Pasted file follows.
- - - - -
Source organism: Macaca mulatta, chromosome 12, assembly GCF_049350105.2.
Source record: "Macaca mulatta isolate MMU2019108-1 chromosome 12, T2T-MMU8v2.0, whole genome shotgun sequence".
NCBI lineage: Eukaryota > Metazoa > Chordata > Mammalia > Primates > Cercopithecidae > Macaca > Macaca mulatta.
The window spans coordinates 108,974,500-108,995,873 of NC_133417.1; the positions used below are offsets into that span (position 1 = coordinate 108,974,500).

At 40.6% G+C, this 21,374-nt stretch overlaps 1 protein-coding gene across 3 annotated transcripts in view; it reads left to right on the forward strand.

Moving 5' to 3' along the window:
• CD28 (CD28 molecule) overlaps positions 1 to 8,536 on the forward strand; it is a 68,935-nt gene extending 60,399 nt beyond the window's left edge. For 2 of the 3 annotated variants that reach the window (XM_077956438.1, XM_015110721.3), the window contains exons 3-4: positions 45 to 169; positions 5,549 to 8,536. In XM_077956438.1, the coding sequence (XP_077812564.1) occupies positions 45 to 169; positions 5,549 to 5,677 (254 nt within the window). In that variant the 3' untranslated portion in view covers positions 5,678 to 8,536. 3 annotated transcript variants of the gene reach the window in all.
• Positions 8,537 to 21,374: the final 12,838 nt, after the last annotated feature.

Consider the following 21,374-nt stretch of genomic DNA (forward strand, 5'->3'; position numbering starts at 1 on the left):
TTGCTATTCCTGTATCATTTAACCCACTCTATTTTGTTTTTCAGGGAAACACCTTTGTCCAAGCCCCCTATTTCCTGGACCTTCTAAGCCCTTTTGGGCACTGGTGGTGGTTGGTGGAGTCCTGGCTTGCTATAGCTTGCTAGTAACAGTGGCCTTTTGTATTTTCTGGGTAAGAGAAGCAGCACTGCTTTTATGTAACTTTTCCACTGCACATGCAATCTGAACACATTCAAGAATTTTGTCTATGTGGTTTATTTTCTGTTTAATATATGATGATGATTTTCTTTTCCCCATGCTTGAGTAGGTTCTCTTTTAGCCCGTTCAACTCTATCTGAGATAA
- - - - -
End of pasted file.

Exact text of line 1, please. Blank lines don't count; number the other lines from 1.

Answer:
Source organism: Macaca mulatta, chromosome 12, assembly GCF_049350105.2.